Breaking the internet

Micropayments have been tried many many times. Going all the way back to 1998, there were predictions that micropayments were the future of content. When you look through that article, many of the predictions are still true. Ads are more annoying and intrusive than ever. People are pushing back against ads harder than ever. Businesses that rely on ads are doing worse than ever. More content is being moved behind a subscription paywall than ever.


One of the failings of many publishers, particularly ones which also have a printed publication, is that they still think in terms of the printed publication first. That the product is presented as a story from front to back. That there is a flow. Because of that, they focus on subscribers who buy the "whole thing".


That's not reality for the internet. In fact, it is the opposite of the decentralized design of the internet. Subscriptions in fact, break the model of the internet. Whether it is a Google search or social media, people find and consume content one piece at a time. Paying a subscription is the opposite of that. It is defining that a user will primarily go to single source for their content.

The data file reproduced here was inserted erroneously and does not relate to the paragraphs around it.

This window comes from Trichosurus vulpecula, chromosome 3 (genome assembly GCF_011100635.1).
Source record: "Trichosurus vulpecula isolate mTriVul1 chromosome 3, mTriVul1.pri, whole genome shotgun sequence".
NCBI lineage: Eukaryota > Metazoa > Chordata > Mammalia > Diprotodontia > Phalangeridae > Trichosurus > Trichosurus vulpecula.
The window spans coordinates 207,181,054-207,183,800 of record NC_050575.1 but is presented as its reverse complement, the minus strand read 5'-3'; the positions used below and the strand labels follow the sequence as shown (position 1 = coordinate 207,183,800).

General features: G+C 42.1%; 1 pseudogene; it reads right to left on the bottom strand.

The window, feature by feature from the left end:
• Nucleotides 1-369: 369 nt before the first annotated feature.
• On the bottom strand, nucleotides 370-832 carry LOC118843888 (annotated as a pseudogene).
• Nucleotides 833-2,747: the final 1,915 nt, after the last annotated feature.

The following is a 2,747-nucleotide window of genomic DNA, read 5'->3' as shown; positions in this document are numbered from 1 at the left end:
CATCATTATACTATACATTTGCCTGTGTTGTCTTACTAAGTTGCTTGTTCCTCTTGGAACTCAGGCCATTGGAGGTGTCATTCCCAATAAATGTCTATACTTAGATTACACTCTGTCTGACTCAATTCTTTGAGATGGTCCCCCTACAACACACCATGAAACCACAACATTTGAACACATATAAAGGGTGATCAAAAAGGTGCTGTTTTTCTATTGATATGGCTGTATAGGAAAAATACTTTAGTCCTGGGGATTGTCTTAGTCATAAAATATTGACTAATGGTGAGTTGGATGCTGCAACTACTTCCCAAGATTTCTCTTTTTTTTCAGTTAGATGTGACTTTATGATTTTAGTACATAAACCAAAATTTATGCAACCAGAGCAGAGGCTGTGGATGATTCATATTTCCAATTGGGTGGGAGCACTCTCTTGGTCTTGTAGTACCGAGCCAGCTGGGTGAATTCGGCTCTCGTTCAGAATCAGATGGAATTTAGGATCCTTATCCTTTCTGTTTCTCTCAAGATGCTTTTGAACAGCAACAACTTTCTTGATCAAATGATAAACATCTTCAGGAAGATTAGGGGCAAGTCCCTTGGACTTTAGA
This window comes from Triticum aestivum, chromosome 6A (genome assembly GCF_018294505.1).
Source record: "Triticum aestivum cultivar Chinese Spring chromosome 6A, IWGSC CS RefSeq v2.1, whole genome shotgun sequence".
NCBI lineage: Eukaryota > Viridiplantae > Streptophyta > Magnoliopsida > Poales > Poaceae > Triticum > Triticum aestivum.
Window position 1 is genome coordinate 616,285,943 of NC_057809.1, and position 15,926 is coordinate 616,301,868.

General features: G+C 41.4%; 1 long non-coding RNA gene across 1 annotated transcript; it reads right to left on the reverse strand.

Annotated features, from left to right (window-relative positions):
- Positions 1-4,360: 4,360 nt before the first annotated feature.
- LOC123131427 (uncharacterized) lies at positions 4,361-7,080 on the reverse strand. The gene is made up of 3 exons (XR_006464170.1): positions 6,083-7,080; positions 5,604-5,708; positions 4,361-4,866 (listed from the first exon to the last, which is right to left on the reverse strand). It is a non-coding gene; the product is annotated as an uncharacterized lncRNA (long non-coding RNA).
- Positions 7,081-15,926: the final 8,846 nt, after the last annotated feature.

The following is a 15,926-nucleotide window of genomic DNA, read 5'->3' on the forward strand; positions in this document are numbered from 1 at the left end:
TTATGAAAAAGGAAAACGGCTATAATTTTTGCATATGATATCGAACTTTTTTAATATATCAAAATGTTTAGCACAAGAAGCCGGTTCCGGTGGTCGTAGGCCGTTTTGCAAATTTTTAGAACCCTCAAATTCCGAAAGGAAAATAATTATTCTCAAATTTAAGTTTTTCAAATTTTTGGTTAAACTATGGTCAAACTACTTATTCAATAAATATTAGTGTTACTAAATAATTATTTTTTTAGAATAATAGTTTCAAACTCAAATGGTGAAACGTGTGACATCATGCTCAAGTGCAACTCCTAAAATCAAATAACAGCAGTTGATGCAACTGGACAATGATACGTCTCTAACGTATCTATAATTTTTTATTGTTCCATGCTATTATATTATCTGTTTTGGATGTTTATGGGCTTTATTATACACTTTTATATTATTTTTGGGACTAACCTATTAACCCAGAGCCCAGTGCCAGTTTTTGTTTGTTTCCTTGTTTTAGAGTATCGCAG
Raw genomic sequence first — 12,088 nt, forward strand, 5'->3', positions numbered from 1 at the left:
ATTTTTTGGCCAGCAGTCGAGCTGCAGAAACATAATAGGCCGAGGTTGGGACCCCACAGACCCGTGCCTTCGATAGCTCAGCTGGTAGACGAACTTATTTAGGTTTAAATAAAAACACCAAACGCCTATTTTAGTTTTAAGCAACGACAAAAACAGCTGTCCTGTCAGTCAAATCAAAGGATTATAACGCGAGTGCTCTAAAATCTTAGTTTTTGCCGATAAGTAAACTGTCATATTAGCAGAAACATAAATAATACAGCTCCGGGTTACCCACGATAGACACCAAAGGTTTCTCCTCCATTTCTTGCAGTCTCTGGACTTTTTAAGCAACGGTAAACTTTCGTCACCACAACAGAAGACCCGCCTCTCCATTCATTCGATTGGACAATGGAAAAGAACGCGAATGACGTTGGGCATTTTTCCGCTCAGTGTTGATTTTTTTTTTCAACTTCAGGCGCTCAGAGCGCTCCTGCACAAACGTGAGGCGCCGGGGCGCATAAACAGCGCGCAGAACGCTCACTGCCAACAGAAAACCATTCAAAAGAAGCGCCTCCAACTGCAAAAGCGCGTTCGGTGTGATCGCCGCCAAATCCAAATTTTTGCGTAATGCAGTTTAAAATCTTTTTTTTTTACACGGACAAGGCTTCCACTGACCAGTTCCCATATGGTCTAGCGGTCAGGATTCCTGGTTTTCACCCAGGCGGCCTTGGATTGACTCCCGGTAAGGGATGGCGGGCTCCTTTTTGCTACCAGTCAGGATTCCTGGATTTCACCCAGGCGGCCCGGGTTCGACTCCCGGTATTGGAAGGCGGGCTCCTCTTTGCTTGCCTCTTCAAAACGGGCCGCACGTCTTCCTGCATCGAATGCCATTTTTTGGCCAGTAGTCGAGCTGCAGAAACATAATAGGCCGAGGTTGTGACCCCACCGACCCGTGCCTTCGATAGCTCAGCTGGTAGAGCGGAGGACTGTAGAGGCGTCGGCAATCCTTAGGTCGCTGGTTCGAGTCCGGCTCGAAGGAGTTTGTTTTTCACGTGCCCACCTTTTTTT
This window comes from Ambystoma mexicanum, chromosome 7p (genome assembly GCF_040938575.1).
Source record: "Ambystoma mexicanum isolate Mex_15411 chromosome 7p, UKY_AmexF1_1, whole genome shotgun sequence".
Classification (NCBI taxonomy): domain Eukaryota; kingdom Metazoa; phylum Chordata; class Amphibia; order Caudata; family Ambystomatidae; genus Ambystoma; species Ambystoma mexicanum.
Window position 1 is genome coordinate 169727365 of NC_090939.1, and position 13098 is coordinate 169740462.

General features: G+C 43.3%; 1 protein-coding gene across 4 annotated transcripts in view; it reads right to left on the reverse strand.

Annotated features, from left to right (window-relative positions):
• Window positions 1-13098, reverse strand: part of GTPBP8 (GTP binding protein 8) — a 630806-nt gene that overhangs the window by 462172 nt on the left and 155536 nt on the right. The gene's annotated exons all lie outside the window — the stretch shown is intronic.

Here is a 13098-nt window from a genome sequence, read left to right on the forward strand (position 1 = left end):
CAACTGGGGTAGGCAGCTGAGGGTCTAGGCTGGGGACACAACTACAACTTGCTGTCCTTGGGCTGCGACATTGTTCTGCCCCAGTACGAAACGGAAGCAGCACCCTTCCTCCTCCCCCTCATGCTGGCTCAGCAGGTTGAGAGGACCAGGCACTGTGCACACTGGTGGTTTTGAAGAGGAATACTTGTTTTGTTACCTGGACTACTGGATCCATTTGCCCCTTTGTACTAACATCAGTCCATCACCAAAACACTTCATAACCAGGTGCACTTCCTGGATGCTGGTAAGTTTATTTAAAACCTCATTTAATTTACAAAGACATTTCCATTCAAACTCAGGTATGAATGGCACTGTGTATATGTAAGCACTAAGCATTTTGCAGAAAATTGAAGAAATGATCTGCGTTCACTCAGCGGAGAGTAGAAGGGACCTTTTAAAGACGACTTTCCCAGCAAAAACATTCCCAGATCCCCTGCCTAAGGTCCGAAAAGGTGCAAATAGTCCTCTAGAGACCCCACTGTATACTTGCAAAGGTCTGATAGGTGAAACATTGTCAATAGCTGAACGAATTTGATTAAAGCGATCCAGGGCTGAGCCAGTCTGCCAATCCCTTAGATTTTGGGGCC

This is part of the generational divide. The people who use the internet the most are younger, less affluent than their parents, and less dedicated to any single source for their information. Needing to pay a full subscription, when a user doesn't know when or if they will come back to that publication in any given period of time, is a very high hurdle to jump. Research has also shown that users subscribe to, on average, 3 subscription services with no plans to increase that. For businesses, that means that in order to get a user, who is willing to subscribe at all, to become a new subscriber, that business needs to be able to show that it provides a higher value proposition than one of the user's current 3 subscriptions, such that the user will unsubscribe from somewhere else, in order to subscribe to the new publication. That is a tall order when the user cannot get to the content in the first place, due to the subscription paywall. Three free articles per month is going to take a long time to convince someone to make a change, if they were willing to subscribe in the first place. Lots of buzz